‘St. Vincent’ another cookie-cutter film
If you went to see “St. Vincent” in theaters this weekend, you probably had a good time enjoying Bill Murray being himself, the one-liners and situational comedy that made it a watchable film. Well, let me ruin that for you.
Even if there were some good things to this movie – clever humor or personable characters with decent acting – something essential seems to be missing. For example, Bill Murray and Naomi Watts stand out with good performances as one would expect from them, but it was clearly not enough to hide how poorly the characters were written.
The result was a movie that is good on the surface, which made for a good trailer to lure me into the theater, but actually very shallow in how all the characters lack depth and the plot was one that we have seen and heard a million times.
A quick look at Theodore Melfi, who wrote, directed and produced the film, revealed why it seems to lack authenticity, genuineness and straight-up soul. Melfi’s career revolved around producing.
His job has mainly been to make sure movies written and directed by other people are appealing to audiences so they bring the maximum amount of money home. By virtue of his profession, he knows what will financially make a movie successful.
However, his writing and directing experience was limited to a handful of short films, and “St. Vincent” can be described as his debut film as a screenwriter and director. The result was a film that appeared as a mere equation of all the elements that added up to be a successful movie, sacrificing the craft of good writing and good directing.
Dialogues were plain and ordinary, often sounding unnatural and shallow. It looked like Melfi considered that being able to afford top-notch actors would make up for missing the art of an experienced director and the original ideas of a screenwriter. It helps, but it was far from enough.
Murray played this overused role of the lonely, anti-social, grumpy old man whose charisma made him appealing despite being a terrible person. Check out “Gran Torino” if you want an amazing Clint Eastwood in the exact same role. In the end, you appreciated Bill Murray for Bill Murray, not for the character he was playing.
That character is led to face other ordinary people: a meek little boy who’s too smart for his own good and his single, overworked mother who struggled between her job as a nurse and taking care of her child alone. These characters go through a ton of difficulties involving hospitals, the health care system, elderly care institutions, gambling, alcohol and so on.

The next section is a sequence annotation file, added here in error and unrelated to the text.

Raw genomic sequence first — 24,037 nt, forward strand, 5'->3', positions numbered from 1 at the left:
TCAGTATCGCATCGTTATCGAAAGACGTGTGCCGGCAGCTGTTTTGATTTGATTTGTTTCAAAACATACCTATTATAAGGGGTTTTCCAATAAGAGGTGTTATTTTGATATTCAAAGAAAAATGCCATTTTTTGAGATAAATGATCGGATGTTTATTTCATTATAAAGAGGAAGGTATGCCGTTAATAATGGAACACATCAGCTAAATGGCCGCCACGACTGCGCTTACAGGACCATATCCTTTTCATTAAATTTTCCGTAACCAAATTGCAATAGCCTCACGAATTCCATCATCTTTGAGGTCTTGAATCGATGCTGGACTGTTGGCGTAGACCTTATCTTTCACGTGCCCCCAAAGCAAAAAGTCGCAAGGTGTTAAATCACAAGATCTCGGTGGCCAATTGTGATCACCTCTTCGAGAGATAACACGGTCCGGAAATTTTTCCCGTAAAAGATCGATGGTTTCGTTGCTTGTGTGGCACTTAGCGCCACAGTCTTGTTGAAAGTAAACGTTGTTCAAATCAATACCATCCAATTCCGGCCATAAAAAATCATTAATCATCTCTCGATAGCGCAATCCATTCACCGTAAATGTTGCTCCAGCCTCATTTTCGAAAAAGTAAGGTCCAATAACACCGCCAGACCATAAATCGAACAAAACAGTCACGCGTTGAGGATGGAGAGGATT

You could feel Melfi slowly and unsubtly listing on the screen all the elements that the American middle-class audience will easily relate to, which usually makes for good ratings. The result was a typical Hollywood storyline portraying the extraordinary qualities of ordinary people overcoming the everyday-life challenges.
When these old classic plots are handled with little grace and subtlety, it appeared that the film industry – as much as I despise that term, it was relevant in this context – cashed in on the feeling of comfort the audiences find in those movies. The goal was to make the ordinary people feel special, and people will pay money for that feeling.
The problem resides in how it was done. With the producers having a larger place in movie-making every year, to the detriment of artistic minds of directors and writers, films are getting formatted. It is true of aesthetics, plots, dialogues and even the music. Every film has the same look, the same feel.
The result was the viewer passively receives information that is conveniently laid out in front of him, pre-processed so that he knows what to think, how to react and how to feel.
The money factor has eliminated risk-taking in favor of normalization of the industry, because the audiences are willing to pay to have the same emotions forced on them with the same plots, characters, developments and aesthetics movie after movie, making none of them memorable.
In this sense, “St. Vincent” was a cute and comfortable movie that served its purpose for both audiences and its production company, but not one that should be remembered.